Who Should Handle Immigration?
In the December 17th ACCE Policy Clearinghouse Update we profile how some states are taking their own steps to tackle immigration reform. (Check your inbox if you haven't seen the article).
The article examines a new Arizona law that has the potential to severely impact business with heavy sanctions for employing undocumented workers. It also looks at New York, where Governor Eliot Spitzer failed in an attempt to issue driver's licenses to illegal aliens.
Arizona and New York are far from alone. According to the National Conference of State Legislators, this year 1562 pieces of legislation related to immigrants and immigration were introduced, of which 244 became law in 46 states. (Click here to read the full article)
States are not the only participants in the flurry of immigration policymaking. Local governments in cities and counties across the country are also responding to public sentiment with their own immigration policies and enforcement efforts.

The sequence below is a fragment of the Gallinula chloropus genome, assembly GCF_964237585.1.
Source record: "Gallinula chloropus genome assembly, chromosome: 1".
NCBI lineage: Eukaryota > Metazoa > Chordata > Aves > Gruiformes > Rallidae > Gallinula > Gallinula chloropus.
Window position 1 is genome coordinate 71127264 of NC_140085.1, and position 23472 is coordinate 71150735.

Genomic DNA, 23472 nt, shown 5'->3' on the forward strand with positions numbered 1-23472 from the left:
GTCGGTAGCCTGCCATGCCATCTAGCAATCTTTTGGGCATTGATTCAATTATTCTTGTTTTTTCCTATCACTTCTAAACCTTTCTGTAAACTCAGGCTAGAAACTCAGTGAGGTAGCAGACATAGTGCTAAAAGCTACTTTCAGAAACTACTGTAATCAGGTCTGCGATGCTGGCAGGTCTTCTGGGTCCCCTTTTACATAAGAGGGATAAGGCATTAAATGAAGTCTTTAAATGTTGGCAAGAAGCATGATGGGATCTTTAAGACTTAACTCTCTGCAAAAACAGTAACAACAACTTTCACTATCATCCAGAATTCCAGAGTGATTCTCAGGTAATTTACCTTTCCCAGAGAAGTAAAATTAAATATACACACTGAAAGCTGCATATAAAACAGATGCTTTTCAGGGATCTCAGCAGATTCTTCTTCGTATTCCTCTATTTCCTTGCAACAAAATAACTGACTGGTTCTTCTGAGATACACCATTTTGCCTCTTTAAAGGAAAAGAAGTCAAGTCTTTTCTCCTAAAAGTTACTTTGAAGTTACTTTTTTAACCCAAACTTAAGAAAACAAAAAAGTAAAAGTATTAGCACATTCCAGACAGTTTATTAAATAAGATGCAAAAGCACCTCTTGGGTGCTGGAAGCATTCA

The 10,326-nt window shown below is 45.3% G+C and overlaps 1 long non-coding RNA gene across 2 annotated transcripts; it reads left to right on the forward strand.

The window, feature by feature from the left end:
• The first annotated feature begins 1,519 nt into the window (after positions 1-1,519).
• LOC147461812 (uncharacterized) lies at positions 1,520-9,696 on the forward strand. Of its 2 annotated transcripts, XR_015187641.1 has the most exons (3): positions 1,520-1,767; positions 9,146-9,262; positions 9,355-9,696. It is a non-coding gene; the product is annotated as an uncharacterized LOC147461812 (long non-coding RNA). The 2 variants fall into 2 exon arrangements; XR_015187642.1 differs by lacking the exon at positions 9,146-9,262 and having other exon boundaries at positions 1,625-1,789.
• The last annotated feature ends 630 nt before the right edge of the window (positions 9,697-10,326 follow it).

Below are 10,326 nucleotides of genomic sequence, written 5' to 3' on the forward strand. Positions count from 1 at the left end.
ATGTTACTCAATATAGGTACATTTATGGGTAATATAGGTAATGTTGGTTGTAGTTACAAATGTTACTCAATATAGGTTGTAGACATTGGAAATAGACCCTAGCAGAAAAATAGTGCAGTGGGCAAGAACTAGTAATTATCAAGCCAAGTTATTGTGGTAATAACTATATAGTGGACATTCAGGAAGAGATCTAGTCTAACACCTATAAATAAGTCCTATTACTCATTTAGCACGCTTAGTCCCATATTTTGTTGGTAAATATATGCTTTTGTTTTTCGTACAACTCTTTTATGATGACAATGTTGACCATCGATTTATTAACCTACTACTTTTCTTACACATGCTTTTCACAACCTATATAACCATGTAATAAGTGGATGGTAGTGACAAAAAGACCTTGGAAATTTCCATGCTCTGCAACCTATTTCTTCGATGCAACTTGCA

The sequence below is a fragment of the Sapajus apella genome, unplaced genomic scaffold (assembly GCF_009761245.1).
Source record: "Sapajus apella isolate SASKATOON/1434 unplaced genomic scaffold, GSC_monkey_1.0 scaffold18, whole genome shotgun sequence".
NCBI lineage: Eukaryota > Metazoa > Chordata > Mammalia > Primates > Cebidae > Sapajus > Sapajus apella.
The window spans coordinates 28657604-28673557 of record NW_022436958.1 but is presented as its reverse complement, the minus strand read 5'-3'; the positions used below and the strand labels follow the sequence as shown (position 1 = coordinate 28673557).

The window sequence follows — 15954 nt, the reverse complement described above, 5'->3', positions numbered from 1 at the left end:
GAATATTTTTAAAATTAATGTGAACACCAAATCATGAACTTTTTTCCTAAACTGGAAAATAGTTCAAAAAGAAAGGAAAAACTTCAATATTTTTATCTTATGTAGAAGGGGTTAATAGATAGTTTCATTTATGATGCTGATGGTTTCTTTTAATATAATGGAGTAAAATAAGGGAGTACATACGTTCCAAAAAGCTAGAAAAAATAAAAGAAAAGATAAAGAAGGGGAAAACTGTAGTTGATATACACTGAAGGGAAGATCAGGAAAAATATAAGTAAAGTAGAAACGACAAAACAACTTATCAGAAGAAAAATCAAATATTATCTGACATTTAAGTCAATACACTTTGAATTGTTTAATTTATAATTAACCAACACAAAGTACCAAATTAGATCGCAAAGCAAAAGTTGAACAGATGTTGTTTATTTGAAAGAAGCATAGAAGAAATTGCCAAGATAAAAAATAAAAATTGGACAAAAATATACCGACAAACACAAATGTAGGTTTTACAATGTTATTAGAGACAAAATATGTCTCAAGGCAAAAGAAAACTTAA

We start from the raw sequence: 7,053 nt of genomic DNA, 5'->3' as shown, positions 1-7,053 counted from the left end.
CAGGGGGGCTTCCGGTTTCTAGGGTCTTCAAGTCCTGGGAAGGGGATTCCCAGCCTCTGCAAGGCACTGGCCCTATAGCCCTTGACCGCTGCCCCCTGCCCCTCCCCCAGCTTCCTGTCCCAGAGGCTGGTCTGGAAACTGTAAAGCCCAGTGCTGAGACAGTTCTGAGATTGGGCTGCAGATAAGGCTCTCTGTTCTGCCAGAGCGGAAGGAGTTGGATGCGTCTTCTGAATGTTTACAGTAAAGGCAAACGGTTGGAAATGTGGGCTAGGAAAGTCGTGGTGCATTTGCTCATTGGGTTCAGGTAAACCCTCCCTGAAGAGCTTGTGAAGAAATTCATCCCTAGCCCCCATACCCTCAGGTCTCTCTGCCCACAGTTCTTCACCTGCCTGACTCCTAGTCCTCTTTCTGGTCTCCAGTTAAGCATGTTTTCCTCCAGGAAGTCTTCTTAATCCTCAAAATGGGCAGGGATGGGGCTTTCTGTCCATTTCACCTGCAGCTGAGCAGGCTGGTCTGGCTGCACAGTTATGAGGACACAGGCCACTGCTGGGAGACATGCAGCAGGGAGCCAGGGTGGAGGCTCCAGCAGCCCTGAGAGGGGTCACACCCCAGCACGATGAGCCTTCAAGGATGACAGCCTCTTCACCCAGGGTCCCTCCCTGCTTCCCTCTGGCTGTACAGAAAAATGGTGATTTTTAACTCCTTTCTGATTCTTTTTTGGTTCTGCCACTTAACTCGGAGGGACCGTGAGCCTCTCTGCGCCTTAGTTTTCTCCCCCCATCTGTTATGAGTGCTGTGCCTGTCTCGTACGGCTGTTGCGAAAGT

Fearful that state and local level immigration policy developments will create a confusing, fragmented system, many chambers and business leaders are renewing the call for federal immigration reform. However, after the collapse of bipartisan immigration legislation this summer, will either party want to champion pragmatic immigration reform again, particularly in an election year?
So, should immigration be left to Washington, or is it prudent for should states push ahead with their own comprehensive bills to preempt disjointed local policymaking? Leave a comment and tell us what you think. Better yet, post a link to a position paper from your chamber.